As a teacher of students with visual impairments, incorporating the expanded core curriculum into lessons for our younger students some are easier to include than others. For our younger population, birth through early elementary age, the recognition that there was a void for our students in the area of early exposure to career choices and meeting blind or visually impaired adult mentors in the workforce I knew needed to be addressed. Where a typical sighted peer gains information about potential jobs and work experiences by traveling through their environment on a daily basis just by observing people at work, our students need this information to be brought to them so that they can have the same opportunities to explore possible job options as their peers do. The model I created allows families to learn about the many supports BESB, (Bureau of Education Services for the Blind), offers as their child grows into adulthood, and think about where they can see their child as they mature and grow while gaining the understanding that they are capable of anything that they set their minds to.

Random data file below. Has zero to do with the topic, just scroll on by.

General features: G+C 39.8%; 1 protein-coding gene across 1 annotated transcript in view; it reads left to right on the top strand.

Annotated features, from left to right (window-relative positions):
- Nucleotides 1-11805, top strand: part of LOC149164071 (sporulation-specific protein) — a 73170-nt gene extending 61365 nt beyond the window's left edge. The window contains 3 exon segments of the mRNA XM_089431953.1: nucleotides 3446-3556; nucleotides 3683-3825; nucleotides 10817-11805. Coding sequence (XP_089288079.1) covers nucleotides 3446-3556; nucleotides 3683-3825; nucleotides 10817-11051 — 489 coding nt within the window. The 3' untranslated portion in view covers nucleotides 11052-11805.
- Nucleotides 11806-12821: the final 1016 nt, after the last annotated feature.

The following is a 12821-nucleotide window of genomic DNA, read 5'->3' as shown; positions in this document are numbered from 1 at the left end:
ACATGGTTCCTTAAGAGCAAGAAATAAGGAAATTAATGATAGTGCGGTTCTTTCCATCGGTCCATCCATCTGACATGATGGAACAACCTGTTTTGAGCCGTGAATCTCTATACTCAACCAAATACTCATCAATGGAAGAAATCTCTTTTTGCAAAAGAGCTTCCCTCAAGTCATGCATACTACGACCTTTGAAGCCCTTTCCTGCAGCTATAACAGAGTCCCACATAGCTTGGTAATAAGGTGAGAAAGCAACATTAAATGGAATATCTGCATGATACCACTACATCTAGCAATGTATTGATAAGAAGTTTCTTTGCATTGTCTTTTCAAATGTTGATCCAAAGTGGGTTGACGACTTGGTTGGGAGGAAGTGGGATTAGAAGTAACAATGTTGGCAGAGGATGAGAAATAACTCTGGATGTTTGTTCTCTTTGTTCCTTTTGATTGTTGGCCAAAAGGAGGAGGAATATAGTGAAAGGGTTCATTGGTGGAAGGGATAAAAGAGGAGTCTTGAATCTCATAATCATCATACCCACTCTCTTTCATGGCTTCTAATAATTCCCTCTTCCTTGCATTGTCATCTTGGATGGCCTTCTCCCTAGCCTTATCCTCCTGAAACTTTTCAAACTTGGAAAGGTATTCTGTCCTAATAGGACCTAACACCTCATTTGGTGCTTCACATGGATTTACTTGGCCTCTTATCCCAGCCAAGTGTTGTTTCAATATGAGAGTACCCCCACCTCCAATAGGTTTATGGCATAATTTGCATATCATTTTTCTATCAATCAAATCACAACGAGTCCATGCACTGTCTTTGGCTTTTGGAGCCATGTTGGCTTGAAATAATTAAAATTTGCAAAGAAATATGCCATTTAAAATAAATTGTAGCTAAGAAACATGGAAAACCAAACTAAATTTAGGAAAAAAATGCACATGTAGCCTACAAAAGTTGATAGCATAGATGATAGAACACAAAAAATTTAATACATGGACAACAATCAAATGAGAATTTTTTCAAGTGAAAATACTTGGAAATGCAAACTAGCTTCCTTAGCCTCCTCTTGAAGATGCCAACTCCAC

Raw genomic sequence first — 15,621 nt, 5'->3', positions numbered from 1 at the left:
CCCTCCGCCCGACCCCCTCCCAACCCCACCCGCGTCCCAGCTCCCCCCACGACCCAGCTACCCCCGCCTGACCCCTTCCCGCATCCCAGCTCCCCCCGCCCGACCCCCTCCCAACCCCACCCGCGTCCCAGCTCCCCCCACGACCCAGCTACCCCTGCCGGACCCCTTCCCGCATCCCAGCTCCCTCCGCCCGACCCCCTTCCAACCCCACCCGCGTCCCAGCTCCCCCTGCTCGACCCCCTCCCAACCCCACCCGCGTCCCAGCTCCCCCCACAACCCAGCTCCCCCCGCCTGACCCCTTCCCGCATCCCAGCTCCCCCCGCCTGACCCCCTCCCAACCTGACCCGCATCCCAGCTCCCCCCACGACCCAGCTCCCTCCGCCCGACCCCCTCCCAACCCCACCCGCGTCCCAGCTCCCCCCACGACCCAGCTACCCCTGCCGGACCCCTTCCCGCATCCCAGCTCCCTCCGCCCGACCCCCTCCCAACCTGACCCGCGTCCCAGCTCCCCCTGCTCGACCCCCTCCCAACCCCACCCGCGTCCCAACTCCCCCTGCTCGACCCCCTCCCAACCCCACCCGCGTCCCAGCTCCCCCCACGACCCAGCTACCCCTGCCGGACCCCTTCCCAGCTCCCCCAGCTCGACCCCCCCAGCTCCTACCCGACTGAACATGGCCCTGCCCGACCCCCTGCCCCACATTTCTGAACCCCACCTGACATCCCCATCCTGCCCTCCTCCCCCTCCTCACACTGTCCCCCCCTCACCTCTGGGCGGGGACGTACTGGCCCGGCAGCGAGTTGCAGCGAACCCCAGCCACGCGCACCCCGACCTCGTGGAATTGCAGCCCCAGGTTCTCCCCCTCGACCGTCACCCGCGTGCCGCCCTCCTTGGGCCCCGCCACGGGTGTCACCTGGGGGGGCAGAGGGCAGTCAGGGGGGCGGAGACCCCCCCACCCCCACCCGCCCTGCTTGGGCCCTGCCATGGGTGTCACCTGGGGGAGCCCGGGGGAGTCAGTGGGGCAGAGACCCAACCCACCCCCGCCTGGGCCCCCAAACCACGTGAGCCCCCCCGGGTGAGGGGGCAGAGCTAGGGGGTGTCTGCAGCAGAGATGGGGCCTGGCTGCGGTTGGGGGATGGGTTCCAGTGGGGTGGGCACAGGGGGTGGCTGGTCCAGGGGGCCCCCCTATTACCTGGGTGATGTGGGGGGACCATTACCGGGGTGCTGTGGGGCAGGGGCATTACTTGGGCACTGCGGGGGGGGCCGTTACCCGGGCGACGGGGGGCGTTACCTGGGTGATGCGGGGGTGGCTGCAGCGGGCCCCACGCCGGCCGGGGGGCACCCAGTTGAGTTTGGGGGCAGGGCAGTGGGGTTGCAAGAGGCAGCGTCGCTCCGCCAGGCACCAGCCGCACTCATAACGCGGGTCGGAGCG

Last spring, I organized a field trip to bring preschool and early elementary school students and their families together for a fun and informative day. The gathering enabled preschool families to connect with early elementary families and give them a chance to ask questions or get some clarification of the transition from preschool to school age services. In addition to the transitional component, the day also included entertainment guided by an adult BESB client/student mentor, and exposure to our Business Enterprise Program. The day incorporated a number of areas of the expanded core curriculum, with a specific focus on career exposure for our students and showcase successful blind or low vision adults in the workforce as mentors for our students.
For our younger students, families are still learning about services we as an agency provide, and in many cases are taking it one day at a time. I wanted not only our students to be aware of options for them as they get older, but also to educate the families as well. Tapping into the resources BESB offers to students and adult clients throughout the state was my first step.
I was able to connect with a legally blind small business owner, Judy Potter, through the help of one of our Vocational Rehabilitation counselors who had worked with Judy in the past. I explained my vision, and I was able to recruit her for the day. Judy, owner of “It’s Theatre Time”, incorporated theater into her story telling as she invited the children up to participate and act out the story she read. Music, singing and audience participation were woven into each play, and the children had the opportunity at the end of the performance to come up and strum Judy’s guitar for the ending sing along.